In my last post I talked about how knowing the science behind a picture makes it better. I still say that’s true, but also, sometimes, the beauty and awe of a picture can speak for itself.
Behold, swirls of sea ice off the coast of Greenland:
Breathtaking, isn’t it? [Click to phasechangenate.]
This was taken by NASA’s Aqua satellite on October 16, 2012. Aqua is designed to observe Earth’s water cycle: the oceans, evaporation, clouds, precipitation, snow cover, and, obviously, sea ice. It takes a vast amount of energy to move water from the ocean into the atmosphere and then move it around the planet, energy which comes from sunlight and steered by the Earth’s spin. Observations like those of Aqua show us how the constituents of the atmosphere change how that transport occurs, how that energy is stored, and how we humans affect that with our grand experiment of adding carbon dioxide to the air. That also affects our environment, how plants and animals eat, drink, live, and die.
We are animals, too, and we live in this environment created by sunlight, air, water, ice, and our own actions.
I am awed and moved when I see images like the one above. Its beauty is transcendent, and was made possible by our curiosity, our desire to learn more about the world we live in – an urge so strong we invented science, and engineering, and then built satellites that can look back at us from space and show us how surpassingly beautiful our world is, and how we need to take care of it.
Hmmm. I suppose I was wrong at the beginning of this post. Sometimes the picture doesn’t always speak for itself. It still helps to know the how and why of it. When you do, the picture speaks with far more authority, import, and wide-ranging impact.
Image Credit: NASA/GSFC/Jeff Schmaltz/MODIS Land Rapid Response Team
Earlier, I wrote that arctic sea ice had yesterday reached record low levels, blowing through the previous lowest-seen minimum in 2007, even though there’s still a lot of melting left to go.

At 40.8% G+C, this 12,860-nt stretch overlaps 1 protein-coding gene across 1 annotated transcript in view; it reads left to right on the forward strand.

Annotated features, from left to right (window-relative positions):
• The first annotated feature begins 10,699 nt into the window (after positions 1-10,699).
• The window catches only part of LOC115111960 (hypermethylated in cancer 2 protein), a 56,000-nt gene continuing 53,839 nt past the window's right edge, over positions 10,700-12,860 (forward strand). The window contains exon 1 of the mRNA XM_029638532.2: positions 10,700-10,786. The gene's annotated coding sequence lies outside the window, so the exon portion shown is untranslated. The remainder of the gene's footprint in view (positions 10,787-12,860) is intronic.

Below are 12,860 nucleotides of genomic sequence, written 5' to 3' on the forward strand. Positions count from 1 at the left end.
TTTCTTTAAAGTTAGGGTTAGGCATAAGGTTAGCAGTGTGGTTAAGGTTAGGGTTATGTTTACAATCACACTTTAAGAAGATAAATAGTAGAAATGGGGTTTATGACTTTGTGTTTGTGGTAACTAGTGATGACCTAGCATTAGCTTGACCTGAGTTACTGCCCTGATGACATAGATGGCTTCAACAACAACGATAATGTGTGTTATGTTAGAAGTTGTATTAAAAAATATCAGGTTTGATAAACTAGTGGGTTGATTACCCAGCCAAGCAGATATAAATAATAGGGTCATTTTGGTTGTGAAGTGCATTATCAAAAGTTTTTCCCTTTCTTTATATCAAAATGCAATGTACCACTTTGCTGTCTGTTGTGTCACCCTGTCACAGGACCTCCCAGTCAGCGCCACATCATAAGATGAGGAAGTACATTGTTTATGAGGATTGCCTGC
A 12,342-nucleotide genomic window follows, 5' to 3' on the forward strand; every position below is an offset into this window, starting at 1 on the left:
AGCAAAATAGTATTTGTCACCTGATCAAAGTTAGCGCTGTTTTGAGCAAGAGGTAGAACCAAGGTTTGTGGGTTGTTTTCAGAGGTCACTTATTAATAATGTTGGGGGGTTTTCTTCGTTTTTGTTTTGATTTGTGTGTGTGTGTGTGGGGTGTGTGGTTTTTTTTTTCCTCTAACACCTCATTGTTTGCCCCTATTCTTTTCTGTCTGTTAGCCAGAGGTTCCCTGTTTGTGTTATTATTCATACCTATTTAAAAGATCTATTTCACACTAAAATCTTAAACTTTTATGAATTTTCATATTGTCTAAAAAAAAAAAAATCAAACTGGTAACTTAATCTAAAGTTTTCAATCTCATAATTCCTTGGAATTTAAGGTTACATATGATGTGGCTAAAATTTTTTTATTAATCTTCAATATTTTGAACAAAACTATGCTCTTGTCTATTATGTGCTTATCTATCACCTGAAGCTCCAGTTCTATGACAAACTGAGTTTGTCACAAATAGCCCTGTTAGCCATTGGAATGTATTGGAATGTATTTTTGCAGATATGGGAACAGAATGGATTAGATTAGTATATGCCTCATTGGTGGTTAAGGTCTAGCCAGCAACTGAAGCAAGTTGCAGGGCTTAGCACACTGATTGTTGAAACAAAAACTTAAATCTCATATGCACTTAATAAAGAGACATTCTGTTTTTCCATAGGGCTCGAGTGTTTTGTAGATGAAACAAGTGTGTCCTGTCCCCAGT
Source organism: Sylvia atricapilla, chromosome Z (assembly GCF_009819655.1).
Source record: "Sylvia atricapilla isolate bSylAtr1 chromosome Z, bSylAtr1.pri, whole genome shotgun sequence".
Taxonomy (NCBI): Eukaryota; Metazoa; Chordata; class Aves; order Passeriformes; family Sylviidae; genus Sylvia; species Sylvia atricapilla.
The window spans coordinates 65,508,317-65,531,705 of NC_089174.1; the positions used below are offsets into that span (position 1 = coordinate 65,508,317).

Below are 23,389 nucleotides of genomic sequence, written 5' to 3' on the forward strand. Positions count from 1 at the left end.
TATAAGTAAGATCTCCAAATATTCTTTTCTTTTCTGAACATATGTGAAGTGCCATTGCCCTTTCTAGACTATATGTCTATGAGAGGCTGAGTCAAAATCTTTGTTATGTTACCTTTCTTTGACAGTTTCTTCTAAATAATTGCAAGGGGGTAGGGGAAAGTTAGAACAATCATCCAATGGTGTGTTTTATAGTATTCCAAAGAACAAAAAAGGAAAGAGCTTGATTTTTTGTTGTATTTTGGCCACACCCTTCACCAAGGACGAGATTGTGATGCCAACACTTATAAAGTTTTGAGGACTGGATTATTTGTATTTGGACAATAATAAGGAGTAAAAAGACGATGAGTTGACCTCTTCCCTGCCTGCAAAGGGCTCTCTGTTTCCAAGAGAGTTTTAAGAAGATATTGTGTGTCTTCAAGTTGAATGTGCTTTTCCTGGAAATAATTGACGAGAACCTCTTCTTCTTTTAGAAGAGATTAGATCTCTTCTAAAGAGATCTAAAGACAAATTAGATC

NASA just released this visualization of the arctic region showing just how bad it is:
The white area is the extent of sea ice as of August 26, 2012. The orange line is the average minimum extent from 1979 – 2010, the time covered by satellite observations. In other words, every year they measure the outline of the ice when it reaches its minimum, usually in September, and then averaged those positions for that timespan.
As you can see, we’ve been well below the usual minimum ice extent for some time – not just where we usually are this time of year, but the actual minimum amount… and we still have weeks of melting yet to go.
I want to note that this does not necessarily mean we’ll see sea level rising from this. That ice is floating on the water, and in general when ice melts the water level stays the same. You can see this for yourself: put ice in a glass, then fill it with water. Mark the level. Wait until the ice melts and you’ll see the level hasn’t changed. The ice displaces (pushes aside) an amount of water exactly equal to its own weight, so when it melts that water fills up the same volume the ice displaced. The level stays the same.
However, because ice is frozen fresh water, and the sea is salt water, floating ice may actually raise the sea level a bit. Still, the far bigger concern is ice on land that melts and flows into the ocean. That certainly can raise the sea level. Greenland has the second largest reservoir of frozen water on Earth, and it’s seeing unprecedented melting.
So yeah, global warming is a concern, no matter how many people deny it. And it’s not something we should blow off and worry about later. It’s happening now.
Image credit: Scientific Visualization Studio, NASA Goddard Space Flight Center